Yes – it’s possible to overdo self-improvement…

A few weeks ago I was having a rough week at work. I was feeling overwhelmed and decided that it was time to step away from desk for a bit, before I hit a breaking point. It should have been a simple thing – I could have went outside for a quick walk, made myself a cup of coffee, or initiated a chat with a supportive friend. Unfortunately, what happened, is I felt paralyzed by indecision at this tiny choice.

Part of it might have been the typical decision fatigue some of us are experiencing during the pandemic. But it was also idiosyncratic. A few of the thoughts and considerations that ran through my mind were:

“Maybe I should sit and enjoy a mindful cup of coffee by the window, like I saw that girl on YouTube do. People say that should calm me down”

“Hmmm…That book suggested that I spend more time in nature, so the walk might be nice…”

“Maybe I should call a friend and chat about how I’m feeling overwhelmed…that’s what that psychology podcast recommended”

For the record – it’s embarrassing for me to admit that I couldn’t make such a simple decision. That in reality, I turned my so-called break into something stressful. A few years ago, I likely would have simply stepped away and made a cup of coffee. Now, I feel it’s troubling that I spend several minutes pondering if I was enjoying my coffee “the right way”.

Luckily I have pretty good self-awareness and realized this wasn’t exactly healthy, or helpful. I started to get curious and wonder what, specifically, I was so afraid of when making these small decisions. And I concluded pretty quickly that at the crux of it all, I was worried for being at fault for something, and taking personal responsibility to the extreme.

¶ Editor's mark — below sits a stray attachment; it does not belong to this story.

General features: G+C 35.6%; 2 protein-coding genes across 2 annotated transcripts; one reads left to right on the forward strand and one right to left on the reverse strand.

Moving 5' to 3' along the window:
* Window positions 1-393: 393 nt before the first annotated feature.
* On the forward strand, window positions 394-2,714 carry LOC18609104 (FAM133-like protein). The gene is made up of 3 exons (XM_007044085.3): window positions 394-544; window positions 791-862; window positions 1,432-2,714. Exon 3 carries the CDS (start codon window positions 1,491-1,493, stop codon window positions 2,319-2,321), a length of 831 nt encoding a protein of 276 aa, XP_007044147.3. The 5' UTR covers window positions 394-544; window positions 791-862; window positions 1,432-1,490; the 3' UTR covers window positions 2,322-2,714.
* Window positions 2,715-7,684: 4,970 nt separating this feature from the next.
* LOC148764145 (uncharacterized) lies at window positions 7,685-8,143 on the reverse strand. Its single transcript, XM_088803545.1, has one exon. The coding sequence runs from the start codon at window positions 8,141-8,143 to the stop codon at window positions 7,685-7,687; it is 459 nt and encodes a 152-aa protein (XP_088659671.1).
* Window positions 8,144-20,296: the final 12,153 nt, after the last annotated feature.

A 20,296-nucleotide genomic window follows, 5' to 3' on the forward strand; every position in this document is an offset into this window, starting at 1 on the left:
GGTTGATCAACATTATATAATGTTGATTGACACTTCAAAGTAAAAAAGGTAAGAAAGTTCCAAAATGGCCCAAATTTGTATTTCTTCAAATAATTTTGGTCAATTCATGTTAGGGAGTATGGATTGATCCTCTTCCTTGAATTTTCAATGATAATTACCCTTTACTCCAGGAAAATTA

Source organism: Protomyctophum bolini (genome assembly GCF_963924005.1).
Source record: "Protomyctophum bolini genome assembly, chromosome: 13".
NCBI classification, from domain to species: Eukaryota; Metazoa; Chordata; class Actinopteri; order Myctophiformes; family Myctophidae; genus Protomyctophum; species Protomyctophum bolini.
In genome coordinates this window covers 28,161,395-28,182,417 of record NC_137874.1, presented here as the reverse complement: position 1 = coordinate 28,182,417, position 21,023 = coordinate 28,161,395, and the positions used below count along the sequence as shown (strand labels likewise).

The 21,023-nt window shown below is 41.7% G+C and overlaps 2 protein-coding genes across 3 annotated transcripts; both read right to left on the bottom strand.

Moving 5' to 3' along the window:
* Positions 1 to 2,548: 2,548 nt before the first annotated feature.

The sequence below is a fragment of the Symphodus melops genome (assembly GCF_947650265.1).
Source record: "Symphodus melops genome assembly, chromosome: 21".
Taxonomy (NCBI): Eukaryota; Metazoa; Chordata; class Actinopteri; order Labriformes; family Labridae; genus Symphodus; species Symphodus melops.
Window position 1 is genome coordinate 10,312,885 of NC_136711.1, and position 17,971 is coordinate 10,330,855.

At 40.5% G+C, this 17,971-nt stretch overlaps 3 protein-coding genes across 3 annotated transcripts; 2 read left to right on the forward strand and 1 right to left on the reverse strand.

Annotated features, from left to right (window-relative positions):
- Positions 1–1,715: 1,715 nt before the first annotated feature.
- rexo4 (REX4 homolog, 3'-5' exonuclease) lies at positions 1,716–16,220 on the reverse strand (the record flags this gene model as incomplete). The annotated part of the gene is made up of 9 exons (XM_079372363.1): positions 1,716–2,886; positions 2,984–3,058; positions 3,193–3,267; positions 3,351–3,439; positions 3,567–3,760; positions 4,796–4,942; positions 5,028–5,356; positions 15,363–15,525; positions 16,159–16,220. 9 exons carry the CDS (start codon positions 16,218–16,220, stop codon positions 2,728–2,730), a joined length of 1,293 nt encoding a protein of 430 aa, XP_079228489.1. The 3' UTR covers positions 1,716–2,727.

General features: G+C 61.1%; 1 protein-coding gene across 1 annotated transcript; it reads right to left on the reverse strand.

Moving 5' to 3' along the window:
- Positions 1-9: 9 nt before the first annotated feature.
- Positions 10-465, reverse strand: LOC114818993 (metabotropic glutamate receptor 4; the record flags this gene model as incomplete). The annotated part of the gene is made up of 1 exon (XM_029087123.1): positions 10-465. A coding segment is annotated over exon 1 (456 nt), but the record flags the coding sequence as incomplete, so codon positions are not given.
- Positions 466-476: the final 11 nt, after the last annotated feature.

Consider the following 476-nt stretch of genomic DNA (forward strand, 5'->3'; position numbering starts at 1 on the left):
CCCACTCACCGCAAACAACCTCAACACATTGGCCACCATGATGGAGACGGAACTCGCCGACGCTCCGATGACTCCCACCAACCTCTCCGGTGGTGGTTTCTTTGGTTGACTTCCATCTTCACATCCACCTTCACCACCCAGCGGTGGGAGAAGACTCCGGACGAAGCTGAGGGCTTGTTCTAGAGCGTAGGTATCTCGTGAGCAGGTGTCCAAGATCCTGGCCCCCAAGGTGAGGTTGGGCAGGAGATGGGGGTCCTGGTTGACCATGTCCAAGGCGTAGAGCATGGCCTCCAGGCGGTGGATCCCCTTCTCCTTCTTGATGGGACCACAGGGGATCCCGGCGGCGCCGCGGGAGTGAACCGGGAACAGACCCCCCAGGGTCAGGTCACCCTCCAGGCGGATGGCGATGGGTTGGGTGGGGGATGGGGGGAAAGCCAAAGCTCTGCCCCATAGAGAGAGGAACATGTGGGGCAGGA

I thought it was so admirable to try this hard at nailing every aspect of my life. To be the best possible version of myself in all shapes and forms – being productive, organized, emotionally intelligent. And I realized that I was ultimately afraid that if I wasn’t working so hard, 24/7, that it would essentially mean I deserved to feel like garbage sometimes. That if I didn’t feel well – that it would be squarely on me.

If I didn’t have enough energy? Maybe that was my fault for not eating properly. Didn’t sleep well? Probably my fault for not practicing good sleep hygiene. Was I grumpy? I must not be practicing mindfulness. Feeling down? Well, clearly, I needed to force out some more gratitude. And the list goes on. I was being way too hard on myself, and trying to circumvent any possible blame. It didn’t occur to me to let myself have a bad morning (or day, or week) and accept that this was simply a part of being human. While I still think it’s important to take personal responsibility for my own health and happiness, I’m realizing that no matter how hard I try, I’m still going to have the normal gamut of human experiences. I won’t be calm, blissful, and organized every single second (and really — some people might not want to be around that sort of robot, anyway!)